#LetsdestroyPakistan, exhorted our keyboard warriors after the terror attack on an Army camp in Baramulla on Sunday night.
If hashtags were indeed weapons of mass destruction, India would have sorted out many of its problems by now, including that of a pesky neighbour that simply doesn't learn the lessons we want it to learn.
Unfortunately, Twitter wars are merely symbols of exasperation and frustration, a meaningless noise created by those who think digital fury is a perfect substitute for battlefield bravery, fantasies of those who believe keypads are like voodoo dolls and punching them would knock the hell out of the bad guy.
#LetsdestroyPakistan. Ok, agreed? But, pray tell us how? By pressing * followed by the # key? Or, by trolling Nawaz Sharif with nasty messages coordinated through the social media cell of some party?
How does one destroy Pakistan?
In a fascinating book titled Blitzed, German author Norman Ohler argues that the Third Reich won some of its wars through systemic doping.
Hitler was addicted to a cocktail of drugs, especially cocaine and crystal meth designed by his personal physician Theodor Morrel. Housewives, drivers, labourers, secretaries and bureaucrats were fed confectionery laced with methylamphetamine. And soldiers would not move without their quota of a drug called Pervitin — crystal meth.
The idea behind this programmed addiction was simple. It was meant to help Germany keep pace with Hitler's energy and the country stay awake, literally, give up its inhibitions and fears, and turn lambs into ferocious lions.
So, when the German army planned its blitz across the Ardennes mountain into Paris in 1940, Pervitin was mass produced (35 million) and supplied to soldiers. It kept them awake for three days, helping Germany maintain a high-intensity assault on France in a haze of drugs.
No Pervitin, No Paris, Ohler argues.
Is India supposed to mass produce similar drugs that switch off our inhibitions, black out the nuclear reality and turn everybody into bots primed for battle? For, short of that, India has tried everything to deal with Pakistan, drill sense into the heads of its jihadists and their benefactors.
We have tried peace through biryani-birthday-bus-cricket-Agra-Lahore diplomacy. We have traversed the full distance between strategic restraint and strategic strikes. We have tried isolation and cooperation, extending favours and withdrawing them. We have tried dozens of border skirmishes, two half-wars and two full-blown wars. Yet, not much has changed.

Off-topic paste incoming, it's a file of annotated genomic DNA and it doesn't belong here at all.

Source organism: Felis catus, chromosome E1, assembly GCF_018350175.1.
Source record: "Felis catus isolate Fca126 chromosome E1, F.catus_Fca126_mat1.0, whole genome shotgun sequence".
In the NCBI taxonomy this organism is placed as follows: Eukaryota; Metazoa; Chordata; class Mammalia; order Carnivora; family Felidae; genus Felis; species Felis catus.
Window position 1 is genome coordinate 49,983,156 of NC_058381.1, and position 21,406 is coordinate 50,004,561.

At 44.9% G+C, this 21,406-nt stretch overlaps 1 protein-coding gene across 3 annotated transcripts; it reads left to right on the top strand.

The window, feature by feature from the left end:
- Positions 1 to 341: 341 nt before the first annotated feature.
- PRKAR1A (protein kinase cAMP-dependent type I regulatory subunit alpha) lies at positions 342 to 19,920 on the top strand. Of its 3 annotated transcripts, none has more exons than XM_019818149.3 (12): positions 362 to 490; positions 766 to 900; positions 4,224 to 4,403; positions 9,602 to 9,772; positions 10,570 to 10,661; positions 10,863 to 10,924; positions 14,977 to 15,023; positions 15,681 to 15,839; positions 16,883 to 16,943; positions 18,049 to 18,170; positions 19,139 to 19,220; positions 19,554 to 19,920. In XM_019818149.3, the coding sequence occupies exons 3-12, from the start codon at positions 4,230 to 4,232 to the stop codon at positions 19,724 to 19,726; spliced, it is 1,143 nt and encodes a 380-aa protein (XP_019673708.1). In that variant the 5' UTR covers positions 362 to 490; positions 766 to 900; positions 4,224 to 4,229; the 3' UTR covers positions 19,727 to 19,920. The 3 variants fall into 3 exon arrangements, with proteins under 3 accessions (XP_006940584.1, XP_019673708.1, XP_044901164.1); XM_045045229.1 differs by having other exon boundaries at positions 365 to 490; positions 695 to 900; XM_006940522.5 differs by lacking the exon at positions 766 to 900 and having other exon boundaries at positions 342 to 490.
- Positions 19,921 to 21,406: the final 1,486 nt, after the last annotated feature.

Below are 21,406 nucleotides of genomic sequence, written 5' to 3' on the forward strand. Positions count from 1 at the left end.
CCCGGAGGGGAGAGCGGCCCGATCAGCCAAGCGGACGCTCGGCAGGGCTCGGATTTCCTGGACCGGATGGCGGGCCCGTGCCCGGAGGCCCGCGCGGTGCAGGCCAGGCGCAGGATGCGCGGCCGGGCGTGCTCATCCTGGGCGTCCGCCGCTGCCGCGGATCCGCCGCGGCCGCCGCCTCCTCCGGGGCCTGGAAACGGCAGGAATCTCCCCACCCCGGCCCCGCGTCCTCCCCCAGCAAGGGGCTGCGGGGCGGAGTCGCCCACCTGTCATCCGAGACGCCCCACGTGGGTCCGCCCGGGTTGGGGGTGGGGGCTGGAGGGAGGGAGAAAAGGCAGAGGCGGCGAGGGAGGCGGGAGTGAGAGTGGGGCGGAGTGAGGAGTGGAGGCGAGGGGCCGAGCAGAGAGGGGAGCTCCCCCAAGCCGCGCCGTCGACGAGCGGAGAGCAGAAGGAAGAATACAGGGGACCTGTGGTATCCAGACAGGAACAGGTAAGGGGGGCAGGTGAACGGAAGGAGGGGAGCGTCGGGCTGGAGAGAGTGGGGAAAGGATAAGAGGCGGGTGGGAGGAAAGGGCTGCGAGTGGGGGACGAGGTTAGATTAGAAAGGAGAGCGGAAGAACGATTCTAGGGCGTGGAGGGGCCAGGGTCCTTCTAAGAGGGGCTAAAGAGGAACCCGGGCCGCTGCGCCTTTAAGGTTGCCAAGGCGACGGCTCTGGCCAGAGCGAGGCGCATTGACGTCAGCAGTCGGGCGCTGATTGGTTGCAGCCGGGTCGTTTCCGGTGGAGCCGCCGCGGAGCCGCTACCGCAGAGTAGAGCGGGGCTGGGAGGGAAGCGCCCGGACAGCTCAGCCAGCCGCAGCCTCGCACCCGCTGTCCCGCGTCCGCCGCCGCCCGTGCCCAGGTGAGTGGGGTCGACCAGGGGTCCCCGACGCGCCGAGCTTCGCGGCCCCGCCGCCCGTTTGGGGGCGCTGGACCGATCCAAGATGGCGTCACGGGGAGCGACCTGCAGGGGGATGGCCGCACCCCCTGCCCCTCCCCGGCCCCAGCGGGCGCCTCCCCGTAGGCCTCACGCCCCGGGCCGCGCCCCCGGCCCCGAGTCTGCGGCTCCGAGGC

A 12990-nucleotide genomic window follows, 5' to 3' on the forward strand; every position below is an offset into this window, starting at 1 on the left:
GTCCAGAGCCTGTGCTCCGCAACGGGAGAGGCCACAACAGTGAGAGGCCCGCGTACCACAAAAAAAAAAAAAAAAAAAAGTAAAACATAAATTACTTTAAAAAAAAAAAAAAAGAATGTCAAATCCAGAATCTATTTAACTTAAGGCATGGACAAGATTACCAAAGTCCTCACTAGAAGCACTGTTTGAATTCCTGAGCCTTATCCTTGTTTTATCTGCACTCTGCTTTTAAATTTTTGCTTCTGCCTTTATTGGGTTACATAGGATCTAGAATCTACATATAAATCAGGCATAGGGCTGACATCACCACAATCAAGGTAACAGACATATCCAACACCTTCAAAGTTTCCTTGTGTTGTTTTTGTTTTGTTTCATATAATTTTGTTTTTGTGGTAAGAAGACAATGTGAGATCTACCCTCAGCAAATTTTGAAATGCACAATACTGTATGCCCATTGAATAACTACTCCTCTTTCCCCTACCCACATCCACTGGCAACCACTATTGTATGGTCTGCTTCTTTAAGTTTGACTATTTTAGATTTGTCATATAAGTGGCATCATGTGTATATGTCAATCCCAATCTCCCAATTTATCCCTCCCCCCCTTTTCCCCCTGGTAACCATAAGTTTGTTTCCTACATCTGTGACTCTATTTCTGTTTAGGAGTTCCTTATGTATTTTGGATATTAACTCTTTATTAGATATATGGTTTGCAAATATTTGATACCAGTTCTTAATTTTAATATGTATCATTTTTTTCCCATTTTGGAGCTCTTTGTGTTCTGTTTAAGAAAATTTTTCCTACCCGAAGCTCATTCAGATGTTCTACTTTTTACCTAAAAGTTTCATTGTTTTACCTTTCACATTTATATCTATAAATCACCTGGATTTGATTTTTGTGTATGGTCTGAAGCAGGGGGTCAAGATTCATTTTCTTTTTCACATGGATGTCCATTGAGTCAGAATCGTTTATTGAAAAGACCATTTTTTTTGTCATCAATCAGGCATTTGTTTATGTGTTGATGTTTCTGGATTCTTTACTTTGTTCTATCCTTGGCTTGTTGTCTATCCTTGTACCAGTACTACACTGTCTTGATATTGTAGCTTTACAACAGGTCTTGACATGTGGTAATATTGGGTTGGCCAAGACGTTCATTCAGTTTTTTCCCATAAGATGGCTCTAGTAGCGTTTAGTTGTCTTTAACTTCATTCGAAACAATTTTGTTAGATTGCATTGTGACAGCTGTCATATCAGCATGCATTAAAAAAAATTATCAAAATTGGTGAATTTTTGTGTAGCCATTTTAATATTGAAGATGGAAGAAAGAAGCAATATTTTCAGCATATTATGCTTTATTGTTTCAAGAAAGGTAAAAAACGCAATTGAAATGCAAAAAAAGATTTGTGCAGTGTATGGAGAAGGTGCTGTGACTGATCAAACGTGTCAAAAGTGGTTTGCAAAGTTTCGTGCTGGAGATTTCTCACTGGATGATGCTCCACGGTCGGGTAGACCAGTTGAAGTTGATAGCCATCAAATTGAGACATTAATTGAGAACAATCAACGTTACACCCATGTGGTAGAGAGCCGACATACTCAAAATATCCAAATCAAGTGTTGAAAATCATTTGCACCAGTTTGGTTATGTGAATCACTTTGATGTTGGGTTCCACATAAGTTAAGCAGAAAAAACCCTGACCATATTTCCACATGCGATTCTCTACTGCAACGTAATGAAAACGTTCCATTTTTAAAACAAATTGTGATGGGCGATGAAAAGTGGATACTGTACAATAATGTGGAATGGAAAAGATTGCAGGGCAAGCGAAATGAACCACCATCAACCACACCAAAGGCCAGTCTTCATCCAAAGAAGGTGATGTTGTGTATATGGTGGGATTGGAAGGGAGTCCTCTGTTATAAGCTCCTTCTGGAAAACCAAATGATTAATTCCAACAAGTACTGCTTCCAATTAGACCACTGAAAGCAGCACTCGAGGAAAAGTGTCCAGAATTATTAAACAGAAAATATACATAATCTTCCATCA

All that is left for us now is a mass programme to dope our sanity, or nuclear bombs. Ready for them? Look up pictures of Hiroshima and Nagasaki before making up your mind.
Let's face it, howsoever bitter the truth. Pakistan and its 190 million people can't be destroyed without India incurring huge collateral damage and turning half of our cities into graveyards. Yes, it can be tamed, made to see sense, isolated, diplomatically brought down to its knees. But, all this requires patience, even a thousand-year war of attrition, not a quick-fix solution that guarantees mutual destruction.
On Lieutenant General HS Panag's Twitter timeline, you would repeatedly come across a phrase that he uses to define the India-Pak dynamics. "It is a game of chess," he cautions again and again.
Now, there are two ways of playing the game of chess. The puerile and the impatient, make reckless moves, attack each other's pieces — you kill my rook, I kill your bishop, till there are none — and lead to a mutually-destructive stalemate. The wise and the patient believe in patiently making their moves, contemplating the counter-offensive and achieving a victory with minimum carnage.
To achieve its objective on the chessboard at the Radcliffe line, India needs phenomenal patience, zen-like sang-froid to deal with victories and setbacks and Arjuna-like focus on the ultimate objective: Moulding Pakistan's behaviour to suit our interests with minimum costs.
The hysteria of hashtag warriors and TRP tyrants, unfortunately, is a dangerous distraction. It puts needless pressure on the state to mould its policies to suit the mood of the screaming masses, deliver on demand, making it vulnerable to follies.
In fact, as Pakistani columnist Cyril Almeida points out in the Dawn, India and Pakistan have been able to avoid unrestrained wars and madness because people in the two countries have often been the voice of caution and sanity, keeping a check on the designs of the state. But, this equation, he argues, may be changing because of 'weaponisation of people.'
"You can even see how an Indian leadership may be willing to deploy public opinion as a weapon: Look, don’t do the stuff you’re doing because our options are narrowing, India could be signalling to Pakistan by helping stoke the media flames at home," Almeida writes.
So, it won't be a bad idea to be careful what you wish for. The ugly chant of #LetsdestroyPakistan could lead to unintended consequences without in any way achieving the desired objective.